The White House acknowledged Thursday that one of President Barack Obama's top advisers had approached a Colorado Democrat aboutin hopes of discouraging him from running against a candidate the president had endorsed in a Senate race.
The aide "wanted to determine if it was possible to avoid a costly battle between two supporters," White House Press Secretary Robert Gibbs said in a statement.
But once the aide learned former Colorado House Speaker Andrew Romanoff was determined to run against incumbent Sen. Michael Bennet, Gibbs added, "There was no offer of a job."
The situation again called into question repeated promises by Obama to run an open government that was above private political horse-trading. Republicans argue that even if it's not illegal, it's inappropriate for an administration that promised an end to business as usual, reports CBS News chief White House correspondent Chip Reid.
Romanoff on Wednesday night released a copy of an e-mail in which White House deputy chief of staff Jim Messina described three federal international development jobs that might be available to him if he were not challenging Bennet for the Democratic nomination.
"He added that he could not guarantee my appointment to any of these positions," Romanoff said in a statement. "At no time was I promised a job, nor did I request Mr. Messina's assistance in obtaining one."
On Thursday, Gibbs said Romanoff had applied for a position at the U.S. Agency for International Development during the transition period before Obama took office.
Gibbs said Messina "called and e-mailed Romanoff last September to see if he was still interested in a position at USAID, or if, as had been reported, he was running for the U.S. Senate. Months earlier, the President had endorsed Senator Michael Bennet for the Colorado seat, and Messina wanted to determine if it was possible to avoid a costly battle between two supporters.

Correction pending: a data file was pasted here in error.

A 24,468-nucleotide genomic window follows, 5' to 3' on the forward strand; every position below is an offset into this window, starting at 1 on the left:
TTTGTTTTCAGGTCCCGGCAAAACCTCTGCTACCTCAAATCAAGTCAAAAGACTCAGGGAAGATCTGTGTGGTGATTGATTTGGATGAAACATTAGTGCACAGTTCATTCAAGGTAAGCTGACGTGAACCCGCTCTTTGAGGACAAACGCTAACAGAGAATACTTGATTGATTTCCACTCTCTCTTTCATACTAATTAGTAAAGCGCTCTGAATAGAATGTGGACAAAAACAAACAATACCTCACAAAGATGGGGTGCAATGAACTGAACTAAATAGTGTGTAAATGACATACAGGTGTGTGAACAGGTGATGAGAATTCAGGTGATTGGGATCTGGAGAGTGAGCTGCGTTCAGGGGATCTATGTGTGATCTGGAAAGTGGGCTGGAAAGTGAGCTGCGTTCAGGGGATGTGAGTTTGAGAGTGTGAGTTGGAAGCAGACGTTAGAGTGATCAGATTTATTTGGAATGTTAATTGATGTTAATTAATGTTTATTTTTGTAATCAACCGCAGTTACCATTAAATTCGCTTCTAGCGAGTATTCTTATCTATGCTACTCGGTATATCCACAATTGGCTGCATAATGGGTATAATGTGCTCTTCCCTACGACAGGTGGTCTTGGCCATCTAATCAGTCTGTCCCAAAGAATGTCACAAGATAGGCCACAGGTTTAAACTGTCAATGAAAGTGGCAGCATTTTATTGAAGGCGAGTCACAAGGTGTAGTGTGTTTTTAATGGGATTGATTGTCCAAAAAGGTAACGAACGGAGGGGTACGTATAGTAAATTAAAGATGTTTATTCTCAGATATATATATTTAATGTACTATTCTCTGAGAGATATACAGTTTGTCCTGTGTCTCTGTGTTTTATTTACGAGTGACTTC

"But Romanoff said that he was committed to the Senate race and no longer interested in working for the administration, and that ended the discussion," Gibbs said.
An embarrassed White House admitted last Friday that it had turned to former President Bill Clinton last year to approach Pennsylvania Senate candidate Joe Sestak about backing out of a Democratic primary in favor of an unpaid position on a federal advisory board.
Sestak declined the offer and defeated Sen. Arlen Specter late last month after disclosing the job discussions and highlighting them as evidence of his antiestablishment political credentials. He said last week he had rejected Clinton's feeler in less than a minute.
Rep. Darrell Issa, a California Republican who unsuccessfully sought a Justice Department investigation into the Sestak matter, asked Wednesday, "Just how deep does the Obama White House's effort to invoke Chicago-style politics for the purpose of manipulating elections really go?"
"Clearly, Joe Sestak and Andrew Romanoff aren't isolated incidents and are indicative of a culture that embraces the politics-as-usual mentality that the American people are sick and tired of," Issa said. "Whatever the Obama brand used to stand for has been irrevocably shattered by the activities going on inside Barack Obama's White House."
In a two-page report on the Sestak case, the White House counsel said the administration did nothing illegal or unethical.
Unlike Sestak, Romanoff had ducked questions on the subject before issuing his statement Wednesday night. Also unlike Sestak, Romanoff was out of office and looking for his next act after being forced from his job because of term limits.
Romanoff had sought appointment to the Senate seat that eventually went to Bennet, publicly griped he had been passed over and then discussed possible appointment possibilities inside the administration, one of the officials said.
After being passed over for the Senate appointment, the out-of-power Romanoff made little secret of shopping for a political job. Romanoff also applied to be Colorado secretary of state, a job that came open when Republican Mike Coffman was elected to Congress. Gov. Bill Ritter again appointed a replacement and again passed over Romanoff.
Next, according to several Colorado Democrats speaking on condition of anonymity to discuss internal negotiations, Romanoff also approached Ritter about being Ritter's running mate for Ritter's re-election bid. It was only after that attempt failed, the Colorado Democrats said, that Romanoff joined the Senate contest.
Romanoff still wasn't settled on the Senate race. When Ritter announced in January that he wouldn't seek a second term after all, Romanoff publicly talked about leaving the Senate race to seek the governor's office, though he ended up staying in the Senate contest.
Bennet has outpaced Romanoff in fundraising and support from Washington, although party activists attending the state party assembly last month favored the challenger by a margin of 60 percent to 40 percent. The primary is Aug. 10.
Bennet was appointed by Ritter to fill out the final two years of the term of Ken Salazar, who resigned to become interior secretary.